fore, the number of strikes was
over 5000. involving 2,:00.000 and
3,500,000 workers.
This year is sized up as Jxin;
more normal meaning that it is
natural to expect there will 'bo
more labor disputes.
There was a mild recession of
rolling readjustment of some sort
or other leported in VXV2 and VX'A.
Traditionally unions don't strike
when jobs are searee. With bust
And it's not at all hard to get yourself in that spot
Pay Off the Outfielders
A Seattle baseball fan has offered $100,000 to any
player who bats a ball through a specially-built "knot
hole" in a fence 360 feet away from home plate. Says
he's covered by insurance. A wise insurance company
might arrange a payoff to opposing outfielders who
pull in hits destined for the hole.
At the Crossroads '
The newly-elected state chairman of the Jlepuhli
can party, in his first talk to the party faithful in Cort
land Saturday, said the Republican party in Oregon was
"at the crossroads."
The chairman, Wendell Wyatt of Astoria, went on to
discuss the 1956 senatorial race, which quite probably
will pit Gov. Paul Patterson against the incumbent Sen.
Wayne Morse.
If the Republicans are going to win that race they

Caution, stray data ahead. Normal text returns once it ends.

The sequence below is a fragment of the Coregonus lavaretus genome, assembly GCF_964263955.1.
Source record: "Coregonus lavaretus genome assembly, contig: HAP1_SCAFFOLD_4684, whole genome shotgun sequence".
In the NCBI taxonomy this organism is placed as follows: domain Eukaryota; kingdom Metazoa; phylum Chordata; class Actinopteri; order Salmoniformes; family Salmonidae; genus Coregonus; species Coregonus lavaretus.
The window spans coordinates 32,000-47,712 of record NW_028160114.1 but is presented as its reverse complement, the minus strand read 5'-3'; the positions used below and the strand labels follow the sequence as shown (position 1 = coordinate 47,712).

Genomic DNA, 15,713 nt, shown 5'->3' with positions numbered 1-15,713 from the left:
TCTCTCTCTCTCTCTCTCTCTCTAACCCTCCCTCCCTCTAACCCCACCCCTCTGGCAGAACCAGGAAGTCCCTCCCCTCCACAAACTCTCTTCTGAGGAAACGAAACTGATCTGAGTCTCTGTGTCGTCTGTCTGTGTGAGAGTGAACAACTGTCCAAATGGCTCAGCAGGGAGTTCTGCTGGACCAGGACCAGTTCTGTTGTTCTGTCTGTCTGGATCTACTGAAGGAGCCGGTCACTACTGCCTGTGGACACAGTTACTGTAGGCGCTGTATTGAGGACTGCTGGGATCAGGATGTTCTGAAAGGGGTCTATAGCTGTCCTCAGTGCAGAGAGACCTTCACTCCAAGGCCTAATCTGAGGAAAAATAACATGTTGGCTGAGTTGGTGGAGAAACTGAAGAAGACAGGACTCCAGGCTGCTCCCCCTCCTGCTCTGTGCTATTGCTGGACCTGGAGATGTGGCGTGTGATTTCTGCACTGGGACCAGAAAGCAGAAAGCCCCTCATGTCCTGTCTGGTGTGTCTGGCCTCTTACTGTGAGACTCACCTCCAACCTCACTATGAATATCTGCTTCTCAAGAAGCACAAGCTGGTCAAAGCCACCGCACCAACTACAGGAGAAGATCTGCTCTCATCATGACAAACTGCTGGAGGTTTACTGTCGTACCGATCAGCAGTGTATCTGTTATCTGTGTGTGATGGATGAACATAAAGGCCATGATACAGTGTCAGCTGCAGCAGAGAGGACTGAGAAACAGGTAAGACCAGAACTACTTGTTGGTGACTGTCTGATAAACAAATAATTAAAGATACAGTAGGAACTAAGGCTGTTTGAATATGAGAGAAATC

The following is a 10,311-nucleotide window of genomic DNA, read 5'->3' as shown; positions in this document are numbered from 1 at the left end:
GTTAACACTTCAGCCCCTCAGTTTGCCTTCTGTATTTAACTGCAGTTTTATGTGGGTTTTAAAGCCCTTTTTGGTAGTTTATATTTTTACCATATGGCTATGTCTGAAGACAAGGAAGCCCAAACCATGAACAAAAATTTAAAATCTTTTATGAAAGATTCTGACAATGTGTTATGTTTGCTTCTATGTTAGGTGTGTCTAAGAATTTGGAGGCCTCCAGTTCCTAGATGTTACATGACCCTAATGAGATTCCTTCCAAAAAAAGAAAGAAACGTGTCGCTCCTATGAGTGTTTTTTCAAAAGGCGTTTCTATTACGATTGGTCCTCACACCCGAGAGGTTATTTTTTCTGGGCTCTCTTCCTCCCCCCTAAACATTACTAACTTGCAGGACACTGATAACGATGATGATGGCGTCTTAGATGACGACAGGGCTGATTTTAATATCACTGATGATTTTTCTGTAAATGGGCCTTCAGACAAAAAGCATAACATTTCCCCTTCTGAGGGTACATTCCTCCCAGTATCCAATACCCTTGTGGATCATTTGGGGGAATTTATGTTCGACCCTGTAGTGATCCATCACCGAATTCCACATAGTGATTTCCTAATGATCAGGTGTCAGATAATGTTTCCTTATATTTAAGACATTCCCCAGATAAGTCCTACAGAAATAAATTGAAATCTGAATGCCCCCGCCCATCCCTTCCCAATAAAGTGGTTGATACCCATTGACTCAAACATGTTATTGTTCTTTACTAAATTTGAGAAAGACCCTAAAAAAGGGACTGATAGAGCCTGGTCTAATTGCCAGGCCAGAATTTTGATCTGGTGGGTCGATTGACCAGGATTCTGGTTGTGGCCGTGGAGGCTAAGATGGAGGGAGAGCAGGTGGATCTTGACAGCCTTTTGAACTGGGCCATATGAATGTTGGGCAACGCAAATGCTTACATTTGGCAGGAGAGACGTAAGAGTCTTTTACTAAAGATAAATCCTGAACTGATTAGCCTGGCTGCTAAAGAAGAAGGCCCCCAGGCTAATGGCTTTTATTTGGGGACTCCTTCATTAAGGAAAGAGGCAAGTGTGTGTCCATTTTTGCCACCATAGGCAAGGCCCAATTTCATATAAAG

are going to have to work, and work hard, he said.
Jlc's right.
But the Republicans had better not lose sight of the
other races which will be on in 1056. The Democrats have
a whole stable of good candidates available for the state
offices which will lie opening then secretary of state,
state treasurer and attorney general.
' The Republicans will have to start "running scared",
and start soon, if they expect to keep what they've got
now, much less win offices they don't have.
Nothing New Has Been Added
The junior senator from Oregon says that opposi
tion to a basin account scheme will spell the doom of
future irrigation development in Eastern Oregon. We fail
to follow his reasoning, since such a system never has
been used in the past in Oregon. i
complementary. Tile employes' ap
proach to Ihe proMom of miloma
lion has so far been (o ask for
Kuaranleed annual wae, y,roaler
unemployment benefits and high
er minimum wae. This is con
sidered insurance against loss of
For the employers' part, their
solution so far has been a bland
and blanket denial that there is
anything to fear from automation.
Automation isn't going to be
slopped. The unions admit tha'.
The problem fs how it can be
adopted by an increasing number
of industries with a minimum dis
location of Ihe labor force. It calls
for a new approach in industrial
No major employer has yet conic
forward to say in elleet: "Yes.
automation will cause some cm
iiess resioreo, me siock market tinloyes to lose the jobs they now
and profits booming, the heal Is on, (have. But we are working out a